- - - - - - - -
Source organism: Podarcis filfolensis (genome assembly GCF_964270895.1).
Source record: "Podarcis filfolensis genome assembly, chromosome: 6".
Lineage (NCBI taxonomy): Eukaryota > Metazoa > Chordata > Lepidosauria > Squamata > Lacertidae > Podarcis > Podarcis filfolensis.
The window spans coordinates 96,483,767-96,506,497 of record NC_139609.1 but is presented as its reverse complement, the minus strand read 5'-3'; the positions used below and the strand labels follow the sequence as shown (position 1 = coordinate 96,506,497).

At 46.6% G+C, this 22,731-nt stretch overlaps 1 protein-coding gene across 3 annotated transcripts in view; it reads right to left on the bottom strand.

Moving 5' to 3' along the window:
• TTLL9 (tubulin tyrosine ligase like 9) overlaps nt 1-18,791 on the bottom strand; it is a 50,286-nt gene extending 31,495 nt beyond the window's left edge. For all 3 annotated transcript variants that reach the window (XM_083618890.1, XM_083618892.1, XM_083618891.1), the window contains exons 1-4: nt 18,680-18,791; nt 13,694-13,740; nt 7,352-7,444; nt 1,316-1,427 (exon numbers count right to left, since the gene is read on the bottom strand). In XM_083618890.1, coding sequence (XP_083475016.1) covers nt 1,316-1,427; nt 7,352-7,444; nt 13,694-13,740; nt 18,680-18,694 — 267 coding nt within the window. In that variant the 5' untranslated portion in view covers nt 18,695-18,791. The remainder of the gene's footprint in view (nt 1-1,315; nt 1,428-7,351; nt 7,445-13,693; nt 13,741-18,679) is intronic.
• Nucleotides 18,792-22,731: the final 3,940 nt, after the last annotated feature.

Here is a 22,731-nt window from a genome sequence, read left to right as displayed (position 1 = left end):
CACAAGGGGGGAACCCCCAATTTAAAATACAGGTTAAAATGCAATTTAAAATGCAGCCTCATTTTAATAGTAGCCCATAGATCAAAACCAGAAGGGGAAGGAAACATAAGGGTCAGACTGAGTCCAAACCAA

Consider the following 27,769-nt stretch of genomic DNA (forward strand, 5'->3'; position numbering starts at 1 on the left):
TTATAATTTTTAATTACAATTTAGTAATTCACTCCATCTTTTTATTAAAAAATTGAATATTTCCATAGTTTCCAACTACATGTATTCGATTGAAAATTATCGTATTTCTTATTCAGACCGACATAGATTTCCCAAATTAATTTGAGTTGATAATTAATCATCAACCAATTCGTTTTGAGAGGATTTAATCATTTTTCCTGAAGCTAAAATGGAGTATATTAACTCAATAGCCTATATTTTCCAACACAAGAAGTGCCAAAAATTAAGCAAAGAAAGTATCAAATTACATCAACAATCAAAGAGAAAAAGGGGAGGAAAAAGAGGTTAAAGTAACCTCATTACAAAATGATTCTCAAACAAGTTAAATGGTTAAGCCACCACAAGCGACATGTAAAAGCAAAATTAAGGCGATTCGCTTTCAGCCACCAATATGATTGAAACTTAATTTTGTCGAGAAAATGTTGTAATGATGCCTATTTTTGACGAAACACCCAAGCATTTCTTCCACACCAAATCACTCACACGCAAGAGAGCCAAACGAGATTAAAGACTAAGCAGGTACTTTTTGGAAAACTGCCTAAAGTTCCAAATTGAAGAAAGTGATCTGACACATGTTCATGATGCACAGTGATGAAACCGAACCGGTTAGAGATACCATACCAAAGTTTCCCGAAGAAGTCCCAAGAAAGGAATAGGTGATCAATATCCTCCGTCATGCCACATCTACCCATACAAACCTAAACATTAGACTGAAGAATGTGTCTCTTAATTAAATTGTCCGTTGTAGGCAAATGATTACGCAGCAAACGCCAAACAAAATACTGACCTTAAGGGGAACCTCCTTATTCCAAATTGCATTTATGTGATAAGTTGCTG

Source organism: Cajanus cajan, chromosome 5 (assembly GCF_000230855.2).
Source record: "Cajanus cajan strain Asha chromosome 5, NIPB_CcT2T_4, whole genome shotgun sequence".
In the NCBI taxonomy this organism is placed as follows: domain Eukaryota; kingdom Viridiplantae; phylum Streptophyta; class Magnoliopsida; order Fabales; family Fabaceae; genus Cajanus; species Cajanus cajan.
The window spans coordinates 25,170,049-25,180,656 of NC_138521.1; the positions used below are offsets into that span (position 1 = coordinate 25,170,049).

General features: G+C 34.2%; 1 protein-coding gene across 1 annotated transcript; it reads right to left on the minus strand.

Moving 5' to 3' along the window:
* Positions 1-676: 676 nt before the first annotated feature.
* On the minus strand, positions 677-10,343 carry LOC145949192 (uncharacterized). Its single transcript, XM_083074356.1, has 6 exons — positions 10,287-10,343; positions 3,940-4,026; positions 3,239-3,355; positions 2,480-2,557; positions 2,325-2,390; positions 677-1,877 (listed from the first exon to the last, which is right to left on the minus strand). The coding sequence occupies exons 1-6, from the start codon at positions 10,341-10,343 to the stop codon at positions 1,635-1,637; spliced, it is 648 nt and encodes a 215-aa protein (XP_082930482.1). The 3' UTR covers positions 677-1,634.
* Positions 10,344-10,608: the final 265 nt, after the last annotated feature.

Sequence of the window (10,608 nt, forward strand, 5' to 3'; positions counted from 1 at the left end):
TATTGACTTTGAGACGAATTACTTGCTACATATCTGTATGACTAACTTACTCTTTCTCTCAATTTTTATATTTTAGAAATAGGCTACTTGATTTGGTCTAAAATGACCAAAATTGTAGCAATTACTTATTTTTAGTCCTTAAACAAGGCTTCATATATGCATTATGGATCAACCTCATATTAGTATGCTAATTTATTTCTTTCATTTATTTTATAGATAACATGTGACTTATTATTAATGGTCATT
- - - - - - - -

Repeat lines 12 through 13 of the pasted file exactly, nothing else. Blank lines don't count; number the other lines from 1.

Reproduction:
TTATAATTTTTAATTACAATTTAGTAATTCACTCCATCTTTTTATTAAAAAATTGAATATTTCCATAGTTTCCAACTACATGTATTCGATTGAAAATTATCGTATTTCTTATTCAGACCGACATAGATTTCCCAAATTAATTTGAGTTGATAATTAATCATCAACCAATTCGTTTTGAGAGGATTTAATCATTTTTCCTGAAGCTAAAATGGAGTATATTAACTCAATAGCCTATATTTTCCAACACAAGAAGTGCCAAAAATTAAGCAAAGAAAGTATCAAATTACATCAACAATCAAAGAGAAAAAGGGGAGGAAAAAGAGGTTAAAGTAACCTCATTACAAAATGATTCTCAAACAAGTTAAATGGTTAAGCCACCACAAGCGACATGTAAAAGCAAAATTAAGGCGATTCGCTTTCAGCCACCAATATGATTGAAACTTAATTTTGTCGAGAAAATGTTGTAATGATGCCTATTTTTGACGAAACACCCAAGCATTTCTTCCACACCAAATCACTCACACGCAAGAGAGCCAAACGAGATTAAAGACTAAGCAGGTACTTTTTGGAAAACTGCCTAAAGTTCCAAATTGAAGAAAGTGATCTGACACATGTTCATGATGCACAGTGATGAAACCGAACCGGTTAGAGATACCATACCAAAGTTTCCCGAAGAAGTCCCAAGAAAGGAATAGGTGATCAATATCCTCCGTCATGCCACATCTACCCATACAAACCTAAACATTAGACTGAAGAATGTGTCTCTTAATTAAATTGTCCGTTGTAGGCAAATGATTACGCAGCAAACGCCAAACAAAATACTGACCTTAAGGGGAACCTCCTTATTCCAAATTGCATTTATGTGATAAGTTGCTG

Source organism: Cajanus cajan, chromosome 5 (assembly GCF_000230855.2).